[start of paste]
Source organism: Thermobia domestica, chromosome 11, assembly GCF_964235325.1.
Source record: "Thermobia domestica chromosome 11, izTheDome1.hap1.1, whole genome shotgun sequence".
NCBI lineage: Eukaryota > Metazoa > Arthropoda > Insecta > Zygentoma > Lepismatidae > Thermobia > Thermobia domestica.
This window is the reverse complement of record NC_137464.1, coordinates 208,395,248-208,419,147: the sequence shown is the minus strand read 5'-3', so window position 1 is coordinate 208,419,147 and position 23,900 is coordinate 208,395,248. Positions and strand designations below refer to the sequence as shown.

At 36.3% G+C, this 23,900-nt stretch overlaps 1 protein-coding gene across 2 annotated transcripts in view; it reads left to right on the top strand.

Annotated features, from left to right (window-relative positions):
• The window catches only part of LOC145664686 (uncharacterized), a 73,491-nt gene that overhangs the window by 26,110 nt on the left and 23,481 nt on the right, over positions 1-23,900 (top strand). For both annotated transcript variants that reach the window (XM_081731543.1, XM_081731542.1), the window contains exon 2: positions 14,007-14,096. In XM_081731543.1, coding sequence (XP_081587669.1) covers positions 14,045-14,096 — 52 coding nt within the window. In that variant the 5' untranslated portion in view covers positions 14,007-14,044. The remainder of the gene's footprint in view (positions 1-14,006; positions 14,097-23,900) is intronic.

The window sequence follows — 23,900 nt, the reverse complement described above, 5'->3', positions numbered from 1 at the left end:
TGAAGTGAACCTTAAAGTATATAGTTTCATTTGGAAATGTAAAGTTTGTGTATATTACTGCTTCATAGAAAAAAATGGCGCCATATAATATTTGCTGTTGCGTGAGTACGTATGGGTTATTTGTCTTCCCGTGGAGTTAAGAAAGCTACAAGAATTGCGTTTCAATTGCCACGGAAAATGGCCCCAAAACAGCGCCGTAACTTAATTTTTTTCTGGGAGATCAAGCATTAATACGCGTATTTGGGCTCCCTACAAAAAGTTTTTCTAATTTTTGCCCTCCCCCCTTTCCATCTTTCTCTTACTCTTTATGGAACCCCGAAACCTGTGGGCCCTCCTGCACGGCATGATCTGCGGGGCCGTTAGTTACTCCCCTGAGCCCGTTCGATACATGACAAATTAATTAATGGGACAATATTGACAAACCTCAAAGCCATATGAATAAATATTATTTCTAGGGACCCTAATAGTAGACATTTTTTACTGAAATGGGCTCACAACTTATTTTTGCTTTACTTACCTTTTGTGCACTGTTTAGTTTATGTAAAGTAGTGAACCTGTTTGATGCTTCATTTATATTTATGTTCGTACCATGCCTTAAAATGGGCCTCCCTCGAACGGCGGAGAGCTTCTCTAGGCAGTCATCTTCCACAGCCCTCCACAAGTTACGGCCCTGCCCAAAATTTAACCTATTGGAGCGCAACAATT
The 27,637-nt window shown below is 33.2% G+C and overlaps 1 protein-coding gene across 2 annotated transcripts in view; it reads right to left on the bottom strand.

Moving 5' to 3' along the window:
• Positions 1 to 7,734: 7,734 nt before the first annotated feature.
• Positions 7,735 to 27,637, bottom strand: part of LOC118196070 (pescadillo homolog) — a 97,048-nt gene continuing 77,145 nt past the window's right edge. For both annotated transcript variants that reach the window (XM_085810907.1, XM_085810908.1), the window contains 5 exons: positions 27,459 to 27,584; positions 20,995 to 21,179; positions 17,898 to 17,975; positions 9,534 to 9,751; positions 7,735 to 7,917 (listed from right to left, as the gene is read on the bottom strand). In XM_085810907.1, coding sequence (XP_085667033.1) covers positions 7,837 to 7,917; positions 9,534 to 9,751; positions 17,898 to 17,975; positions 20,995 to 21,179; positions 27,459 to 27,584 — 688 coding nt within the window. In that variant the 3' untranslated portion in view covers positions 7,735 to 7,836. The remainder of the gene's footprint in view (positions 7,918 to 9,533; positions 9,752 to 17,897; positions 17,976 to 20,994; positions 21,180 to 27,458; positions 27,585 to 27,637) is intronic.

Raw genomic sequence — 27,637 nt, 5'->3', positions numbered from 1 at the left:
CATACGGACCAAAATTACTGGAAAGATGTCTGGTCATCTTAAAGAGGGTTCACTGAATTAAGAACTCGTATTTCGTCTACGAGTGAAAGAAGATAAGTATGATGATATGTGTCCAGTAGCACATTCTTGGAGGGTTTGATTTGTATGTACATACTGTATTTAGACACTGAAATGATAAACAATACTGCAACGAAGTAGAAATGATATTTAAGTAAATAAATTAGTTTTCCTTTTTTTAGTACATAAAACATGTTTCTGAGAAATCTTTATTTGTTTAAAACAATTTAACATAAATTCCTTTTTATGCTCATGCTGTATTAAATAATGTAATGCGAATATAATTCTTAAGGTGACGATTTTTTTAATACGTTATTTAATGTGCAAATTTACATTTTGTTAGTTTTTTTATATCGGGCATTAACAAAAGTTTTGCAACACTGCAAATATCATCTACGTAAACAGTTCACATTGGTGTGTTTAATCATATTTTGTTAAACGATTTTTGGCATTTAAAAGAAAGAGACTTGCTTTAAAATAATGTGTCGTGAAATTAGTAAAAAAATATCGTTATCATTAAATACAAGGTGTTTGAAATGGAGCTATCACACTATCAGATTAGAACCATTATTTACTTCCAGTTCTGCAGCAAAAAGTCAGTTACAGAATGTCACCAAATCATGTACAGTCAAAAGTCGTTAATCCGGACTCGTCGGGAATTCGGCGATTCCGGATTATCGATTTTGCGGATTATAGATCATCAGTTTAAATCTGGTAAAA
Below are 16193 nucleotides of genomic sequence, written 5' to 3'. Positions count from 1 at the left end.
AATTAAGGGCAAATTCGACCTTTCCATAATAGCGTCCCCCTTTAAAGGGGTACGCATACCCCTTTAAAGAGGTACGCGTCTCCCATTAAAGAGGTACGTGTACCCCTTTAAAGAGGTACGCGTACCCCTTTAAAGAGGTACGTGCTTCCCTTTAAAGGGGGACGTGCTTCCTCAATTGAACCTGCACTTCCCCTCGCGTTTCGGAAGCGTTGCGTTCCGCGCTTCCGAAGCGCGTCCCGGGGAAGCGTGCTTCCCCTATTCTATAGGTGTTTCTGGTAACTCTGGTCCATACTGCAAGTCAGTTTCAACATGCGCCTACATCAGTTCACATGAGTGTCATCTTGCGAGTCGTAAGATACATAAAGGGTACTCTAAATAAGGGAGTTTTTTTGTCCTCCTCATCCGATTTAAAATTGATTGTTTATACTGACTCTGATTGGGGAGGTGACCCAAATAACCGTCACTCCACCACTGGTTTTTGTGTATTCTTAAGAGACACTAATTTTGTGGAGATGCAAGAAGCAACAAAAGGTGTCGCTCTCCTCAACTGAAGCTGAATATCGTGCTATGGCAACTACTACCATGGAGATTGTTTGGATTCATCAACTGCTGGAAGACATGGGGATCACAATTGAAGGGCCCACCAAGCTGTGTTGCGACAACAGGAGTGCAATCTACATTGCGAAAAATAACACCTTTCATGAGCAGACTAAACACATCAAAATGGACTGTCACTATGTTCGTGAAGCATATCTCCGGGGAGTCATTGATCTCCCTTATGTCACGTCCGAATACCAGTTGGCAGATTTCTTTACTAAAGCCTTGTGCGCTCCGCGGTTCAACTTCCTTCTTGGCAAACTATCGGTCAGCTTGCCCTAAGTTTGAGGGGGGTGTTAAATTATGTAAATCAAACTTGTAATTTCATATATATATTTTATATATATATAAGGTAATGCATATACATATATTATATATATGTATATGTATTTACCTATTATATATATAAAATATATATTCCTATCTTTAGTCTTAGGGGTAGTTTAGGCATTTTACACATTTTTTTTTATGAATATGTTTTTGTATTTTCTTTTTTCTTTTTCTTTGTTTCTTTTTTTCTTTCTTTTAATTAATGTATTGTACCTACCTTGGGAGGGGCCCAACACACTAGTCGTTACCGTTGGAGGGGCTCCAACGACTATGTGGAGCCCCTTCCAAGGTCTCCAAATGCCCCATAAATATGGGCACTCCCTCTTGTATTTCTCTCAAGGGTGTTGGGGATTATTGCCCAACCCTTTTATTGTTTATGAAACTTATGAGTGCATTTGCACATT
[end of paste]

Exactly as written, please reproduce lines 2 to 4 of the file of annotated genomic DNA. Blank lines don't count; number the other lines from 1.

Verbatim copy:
Source record: "Thermobia domestica chromosome 11, izTheDome1.hap1.1, whole genome shotgun sequence".
NCBI lineage: Eukaryota > Metazoa > Arthropoda > Insecta > Zygentoma > Lepismatidae > Thermobia > Thermobia domestica.
This window is the reverse complement of record NC_137464.1, coordinates 208,395,248-208,419,147: the sequence shown is the minus strand read 5'-3', so window position 1 is coordinate 208,419,147 and position 23,900 is coordinate 208,395,248. Positions and strand designations below refer to the sequence as shown.